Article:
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Discogenic Dysfunction

Usually caused by either injury or wear and tear, disc symptoms can vary significantly. 

Common Signs & Symptoms

There are two main types of disc pain - disc herniation/prolapse (sometimes known as 'slipped disc') and degenerative disc

  • Aching, burning, shooting or stabbing pains in your back, buttock, groin and/or thigh, which can spread into one or both of your legs
  • Back pain and stiffness usually made worse by sitting, standing up from sitting, bending forward, lifting and twisting, coughing or sneezing
  • Tingling or numbness can sometimes happen in your legs or feet
  • Tightness in your back, buttocks or legs
  • Your symptoms can come and go with different positions and are often worse if you stay still for prolonged periods of time
  • Symptoms can begin both suddenly (with for example a lifting and twisting injury) or gradually
  • Improves with moving or lying down (taking the pressure off your back)

Description

Usually caused by either injury or wear and tear, disc symptoms can vary significantly. Discs are essentially the cushions between your vertebrae (back bones) and act as ‘shock absorbers’ which allows your back to move and be flexible. A disc has an outer shell (the annulus) which is a bit like a tyre on its side, and a toothpaste-like gel in the middle (the nucleus) which moves about depending on the position you’re in. For example, when you bend forward, sit or lift, the front of your disc is squashed which pushes the gel backwards, much like when you bite into a jam donut.

Damage or small tears to the outer part of the disc can allow the disc to bulge (prolapse). This can irritate the surrounding tissue which leads to muscle spasm, joint pain and possible nerve pinching (trapped nerve). Pain from a disc can cause buttock or leg pain (also known as sciatica or lumbago), tingling, numbness or changes in skin sensation. With aging or wear and tear, discs become dehydrated, flatten and can also crack, like an old dried out tyre. This ageing process can start in your 20's and by the age of 50 you are much less likely to suffer from a 'slipped disc'. Disc problems can also be affected by your posture, what you eat or your family history.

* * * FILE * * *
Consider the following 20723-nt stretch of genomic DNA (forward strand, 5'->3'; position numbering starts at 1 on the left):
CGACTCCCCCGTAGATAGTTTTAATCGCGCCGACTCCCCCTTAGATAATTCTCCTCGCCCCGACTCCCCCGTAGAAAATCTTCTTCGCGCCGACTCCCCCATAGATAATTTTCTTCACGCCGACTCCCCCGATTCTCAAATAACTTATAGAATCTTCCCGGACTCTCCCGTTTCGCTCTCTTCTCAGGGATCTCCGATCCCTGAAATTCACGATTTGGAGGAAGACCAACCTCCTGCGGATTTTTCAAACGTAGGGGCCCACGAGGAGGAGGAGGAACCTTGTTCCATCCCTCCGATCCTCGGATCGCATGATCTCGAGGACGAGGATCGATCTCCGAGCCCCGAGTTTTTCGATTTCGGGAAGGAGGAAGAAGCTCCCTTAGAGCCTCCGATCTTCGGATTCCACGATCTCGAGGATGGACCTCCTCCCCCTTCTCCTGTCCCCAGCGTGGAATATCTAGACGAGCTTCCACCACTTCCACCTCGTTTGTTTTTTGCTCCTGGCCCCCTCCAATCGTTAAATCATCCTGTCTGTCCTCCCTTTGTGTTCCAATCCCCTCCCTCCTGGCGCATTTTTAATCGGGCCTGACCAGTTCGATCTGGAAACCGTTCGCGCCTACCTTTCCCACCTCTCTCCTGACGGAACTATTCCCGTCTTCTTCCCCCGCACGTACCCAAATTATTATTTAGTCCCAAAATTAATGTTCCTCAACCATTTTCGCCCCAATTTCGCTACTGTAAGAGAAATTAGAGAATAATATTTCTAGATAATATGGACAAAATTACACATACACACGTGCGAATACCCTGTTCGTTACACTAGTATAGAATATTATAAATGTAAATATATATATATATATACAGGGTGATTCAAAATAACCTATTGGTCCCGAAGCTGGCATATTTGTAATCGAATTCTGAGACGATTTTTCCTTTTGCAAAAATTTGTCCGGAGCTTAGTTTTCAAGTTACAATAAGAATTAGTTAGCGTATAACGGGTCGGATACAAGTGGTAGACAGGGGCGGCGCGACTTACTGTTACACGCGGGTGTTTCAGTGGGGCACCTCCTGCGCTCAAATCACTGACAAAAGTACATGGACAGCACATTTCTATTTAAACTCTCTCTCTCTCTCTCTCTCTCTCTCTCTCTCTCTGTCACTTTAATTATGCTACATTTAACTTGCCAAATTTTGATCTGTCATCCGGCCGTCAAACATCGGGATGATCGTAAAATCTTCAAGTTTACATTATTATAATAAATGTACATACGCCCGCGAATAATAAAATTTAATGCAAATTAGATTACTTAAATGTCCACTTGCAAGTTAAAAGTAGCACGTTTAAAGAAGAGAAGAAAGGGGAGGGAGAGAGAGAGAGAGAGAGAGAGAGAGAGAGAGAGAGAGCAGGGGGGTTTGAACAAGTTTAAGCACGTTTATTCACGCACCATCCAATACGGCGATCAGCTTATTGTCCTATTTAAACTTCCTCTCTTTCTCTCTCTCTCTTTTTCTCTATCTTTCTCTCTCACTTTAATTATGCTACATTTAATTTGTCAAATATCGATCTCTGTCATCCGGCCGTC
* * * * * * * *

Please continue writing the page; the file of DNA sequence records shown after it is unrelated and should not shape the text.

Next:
There are many people with this condition do not suffer any symptoms.

Advice & Treatment

Treatment is aimed at reducing pain, and improving core muscle control and mobility of your middle spine using exercise and stretches. Mobility is important to maintain – by keeping your middle spine as mobile as possible it will help to reduce the stresses going through your low back and slow down further deterioration.

  • Medications: Anti-inflammatory drugs may help to settle any flare ups – just speak to your pharmacist or doctor to find the best ones for you especially if you are taking other medication. If this is not settling your pain, your doctor may prescribe something stronger and follow your doctor’s instructions exactly when taking any medication.
  • Exercise: The best kind of exercise is low-impact - exercise in water reduces the pressure on your disc during and Pilates is especially helpful to improve the muscles that support your spine. Stretches and yoga can also increase your general flexibility to reduce the stresses going through your low back.
  • Developing good ergonomics and posture will help to reduce the stresses in your low back
  • Weight loss: Being overweight puts more strain on your spine, so losing a few pounds can help to decrease your pain.
  • Complementary and alternative treatments: Treatments such as acupuncture and massage have been shown to be effective in pain relief.
  • Physical therapy: Manual treatments such as mobilisation and manipulation to your joints can help to restore further mobility. A physiotherapist will also address other problems such as muscle imbalance or changes in your biomechanics should you be suffering these conditions in addition to your disc.
  • Surgery: is usually only considered if a heriated disc is pressing on your spinal nerves. 
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